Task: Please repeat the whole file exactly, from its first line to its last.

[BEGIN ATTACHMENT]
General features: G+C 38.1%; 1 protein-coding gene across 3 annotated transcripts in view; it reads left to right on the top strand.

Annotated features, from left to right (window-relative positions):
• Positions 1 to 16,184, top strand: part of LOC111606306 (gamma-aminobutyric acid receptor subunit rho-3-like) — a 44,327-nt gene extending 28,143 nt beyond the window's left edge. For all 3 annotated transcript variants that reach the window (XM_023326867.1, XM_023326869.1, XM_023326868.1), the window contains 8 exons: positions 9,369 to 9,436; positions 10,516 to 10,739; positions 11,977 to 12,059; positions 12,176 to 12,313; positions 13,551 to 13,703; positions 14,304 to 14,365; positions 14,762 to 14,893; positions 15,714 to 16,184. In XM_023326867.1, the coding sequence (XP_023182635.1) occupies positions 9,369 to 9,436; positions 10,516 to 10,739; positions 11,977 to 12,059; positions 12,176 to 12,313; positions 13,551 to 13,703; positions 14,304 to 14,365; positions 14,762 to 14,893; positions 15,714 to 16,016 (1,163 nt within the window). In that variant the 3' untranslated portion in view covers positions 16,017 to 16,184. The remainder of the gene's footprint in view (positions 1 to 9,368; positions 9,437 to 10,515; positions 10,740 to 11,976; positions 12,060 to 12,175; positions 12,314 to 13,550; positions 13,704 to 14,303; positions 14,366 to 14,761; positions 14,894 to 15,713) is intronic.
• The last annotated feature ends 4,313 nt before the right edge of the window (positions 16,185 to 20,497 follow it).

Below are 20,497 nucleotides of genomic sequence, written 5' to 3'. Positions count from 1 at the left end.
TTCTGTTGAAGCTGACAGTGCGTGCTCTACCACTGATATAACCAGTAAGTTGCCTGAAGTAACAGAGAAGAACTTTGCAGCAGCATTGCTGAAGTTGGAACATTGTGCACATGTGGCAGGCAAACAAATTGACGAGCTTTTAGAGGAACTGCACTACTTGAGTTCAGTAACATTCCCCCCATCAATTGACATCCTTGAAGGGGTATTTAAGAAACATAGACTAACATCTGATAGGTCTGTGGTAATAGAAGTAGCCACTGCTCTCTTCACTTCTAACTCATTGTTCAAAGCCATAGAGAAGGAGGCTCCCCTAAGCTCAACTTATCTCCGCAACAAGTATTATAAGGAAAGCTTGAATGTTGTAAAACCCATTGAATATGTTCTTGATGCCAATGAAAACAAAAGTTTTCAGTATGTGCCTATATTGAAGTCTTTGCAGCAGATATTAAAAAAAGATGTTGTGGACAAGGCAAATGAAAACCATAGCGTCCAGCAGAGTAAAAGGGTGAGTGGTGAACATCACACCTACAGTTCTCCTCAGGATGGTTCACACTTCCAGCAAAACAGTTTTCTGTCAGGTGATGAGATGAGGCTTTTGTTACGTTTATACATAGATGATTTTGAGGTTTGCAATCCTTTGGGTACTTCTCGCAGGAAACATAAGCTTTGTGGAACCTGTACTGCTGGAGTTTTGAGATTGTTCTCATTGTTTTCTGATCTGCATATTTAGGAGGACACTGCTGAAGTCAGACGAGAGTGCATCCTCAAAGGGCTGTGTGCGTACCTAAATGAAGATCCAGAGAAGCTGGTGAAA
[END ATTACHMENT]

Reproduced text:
General features: G+C 38.1%; 1 protein-coding gene across 3 annotated transcripts in view; it reads left to right on the top strand.

Annotated features, from left to right (window-relative positions):
• Positions 1 to 16,184, top strand: part of LOC111606306 (gamma-aminobutyric acid receptor subunit rho-3-like) — a 44,327-nt gene extending 28,143 nt beyond the window's left edge. For all 3 annotated transcript variants that reach the window (XM_023326867.1, XM_023326869.1, XM_023326868.1), the window contains 8 exons: positions 9,369 to 9,436; positions 10,516 to 10,739; positions 11,977 to 12,059; positions 12,176 to 12,313; positions 13,551 to 13,703; positions 14,304 to 14,365; positions 14,762 to 14,893; positions 15,714 to 16,184. In XM_023326867.1, the coding sequence (XP_023182635.1) occupies positions 9,369 to 9,436; positions 10,516 to 10,739; positions 11,977 to 12,059; positions 12,176 to 12,313; positions 13,551 to 13,703; positions 14,304 to 14,365; positions 14,762 to 14,893; positions 15,714 to 16,016 (1,163 nt within the window). In that variant the 3' untranslated portion in view covers positions 16,017 to 16,184. The remainder of the gene's footprint in view (positions 1 to 9,368; positions 9,437 to 10,515; positions 10,740 to 11,976; positions 12,060 to 12,175; positions 12,314 to 13,550; positions 13,704 to 14,303; positions 14,366 to 14,761; positions 14,894 to 15,713) is intronic.
• The last annotated feature ends 4,313 nt before the right edge of the window (positions 16,185 to 20,497 follow it).

Below are 20,497 nucleotides of genomic sequence, written 5' to 3'. Positions count from 1 at the left end.
TTCTGTTGAAGCTGACAGTGCGTGCTCTACCACTGATATAACCAGTAAGTTGCCTGAAGTAACAGAGAAGAACTTTGCAGCAGCATTGCTGAAGTTGGAACATTGTGCACATGTGGCAGGCAAACAAATTGACGAGCTTTTAGAGGAACTGCACTACTTGAGTTCAGTAACATTCCCCCCATCAATTGACATCCTTGAAGGGGTATTTAAGAAACATAGACTAACATCTGATAGGTCTGTGGTAATAGAAGTAGCCACTGCTCTCTTCACTTCTAACTCATTGTTCAAAGCCATAGAGAAGGAGGCTCCCCTAAGCTCAACTTATCTCCGCAACAAGTATTATAAGGAAAGCTTGAATGTTGTAAAACCCATTGAATATGTTCTTGATGCCAATGAAAACAAAAGTTTTCAGTATGTGCCTATATTGAAGTCTTTGCAGCAGATATTAAAAAAAGATGTTGTGGACAAGGCAAATGAAAACCATAGCGTCCAGCAGAGTAAAAGGGTGAGTGGTGAACATCACACCTACAGTTCTCCTCAGGATGGTTCACACTTCCAGCAAAACAGTTTTCTGTCAGGTGATGAGATGAGGCTTTTGTTACGTTTATACATAGATGATTTTGAGGTTTGCAATCCTTTGGGTACTTCTCGCAGGAAACATAAGCTTTGTGGAACCTGTACTGCTGGAGTTTTGAGATTGTTCTCATTGTTTTCTGATCTGCATATTTAGGAGGACACTGCTGAAGTCAGACGAGAGTGCATCCTCAAAGGGCTGTGTGCGTACCTAAATGAAGATCCAGAGAAGCTGGTGAAA